Annual Reflections

My six-part annual review practice

Annual Reflections
Evening Calm by Paul Signac 1891

Hey friends,

I hope this message finds you all well and enjoying a peaceful break after the holiday madness. I know I'm still recovering from my annual food coma - anyone else? But seriously, I hope you're all taking some time to relax and recharge before the new year.

I'm a big believer in the power of reflection, self-improvement, and self-actualization. That's why at the end of each year, I like to take some time to reflect on the past year and set intentions for the new one. And since I know many of you are also looking for ways to grow and better yourselves, I wanted to share a little about my annual journalling process in this newsletter.

I first started annual journalling in 2016 by answering these five questions:

  1. What was your biggest failure(s) of the year and why do you consider it a failure?
  2. What was your biggest missed opportunity of the year and why did you miss it?
  3. What was something you deeply regretted and why?
  4. What was your best achievement and why?
  5. Where do you see yourself in 10 years?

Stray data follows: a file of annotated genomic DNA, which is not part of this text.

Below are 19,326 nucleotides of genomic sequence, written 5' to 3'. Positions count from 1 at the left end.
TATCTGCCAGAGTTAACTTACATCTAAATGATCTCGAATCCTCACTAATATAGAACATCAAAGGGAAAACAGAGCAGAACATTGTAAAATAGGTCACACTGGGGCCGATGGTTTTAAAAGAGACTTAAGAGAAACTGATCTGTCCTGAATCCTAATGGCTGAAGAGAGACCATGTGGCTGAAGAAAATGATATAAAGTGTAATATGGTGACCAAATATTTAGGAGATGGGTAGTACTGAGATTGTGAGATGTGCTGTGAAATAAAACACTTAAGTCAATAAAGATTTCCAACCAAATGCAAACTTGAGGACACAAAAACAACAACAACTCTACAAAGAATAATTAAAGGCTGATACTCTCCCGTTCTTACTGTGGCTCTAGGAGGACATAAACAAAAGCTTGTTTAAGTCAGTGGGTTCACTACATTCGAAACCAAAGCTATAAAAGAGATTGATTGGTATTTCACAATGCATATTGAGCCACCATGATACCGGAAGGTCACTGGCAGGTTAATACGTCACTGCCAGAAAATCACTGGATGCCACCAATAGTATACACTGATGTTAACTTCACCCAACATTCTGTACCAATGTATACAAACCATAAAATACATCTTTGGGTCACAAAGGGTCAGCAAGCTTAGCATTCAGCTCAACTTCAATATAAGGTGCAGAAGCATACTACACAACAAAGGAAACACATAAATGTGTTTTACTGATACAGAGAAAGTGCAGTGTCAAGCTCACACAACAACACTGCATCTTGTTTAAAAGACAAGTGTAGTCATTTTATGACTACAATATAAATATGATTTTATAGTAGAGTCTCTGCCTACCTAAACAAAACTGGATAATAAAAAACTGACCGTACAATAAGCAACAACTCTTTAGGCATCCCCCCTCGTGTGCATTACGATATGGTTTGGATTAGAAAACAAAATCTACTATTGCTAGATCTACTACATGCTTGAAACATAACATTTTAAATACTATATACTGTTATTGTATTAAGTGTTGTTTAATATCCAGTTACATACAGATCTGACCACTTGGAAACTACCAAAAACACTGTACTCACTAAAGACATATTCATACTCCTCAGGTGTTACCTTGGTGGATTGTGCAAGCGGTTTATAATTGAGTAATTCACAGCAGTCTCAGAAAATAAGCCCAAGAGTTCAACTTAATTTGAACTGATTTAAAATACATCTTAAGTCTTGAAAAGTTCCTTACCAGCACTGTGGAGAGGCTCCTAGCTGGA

My annual journal has now developed into a six-part exercise, which I usually complete across a few days. It starts by systematically reviewing the past year and then reviewing learnings, making a life assessment, setting intentions, planning for the next year, and performing a freehand writing exercise. You can find the full template for my annual journal in Notion here.

Please note, the idea is not to answer every question in detail. Instead, I recommend you view my template as an á la carte menu designed to probe you to uncover any loose threads, develop lost ideas, reconnect with yourself, and gain deeper self-awareness and direction. If this feels unnecessary or like a waste of time, I'd recommend at least completing the five questions I noted above! I'm happy to say 2022 was the best year of my life, as were many of the preceding years. I'm confident that my annual journalling practice has played a role, and I truly hope you'll give it a shot!

Feel free to share any feedback with me on email or Twitter DM.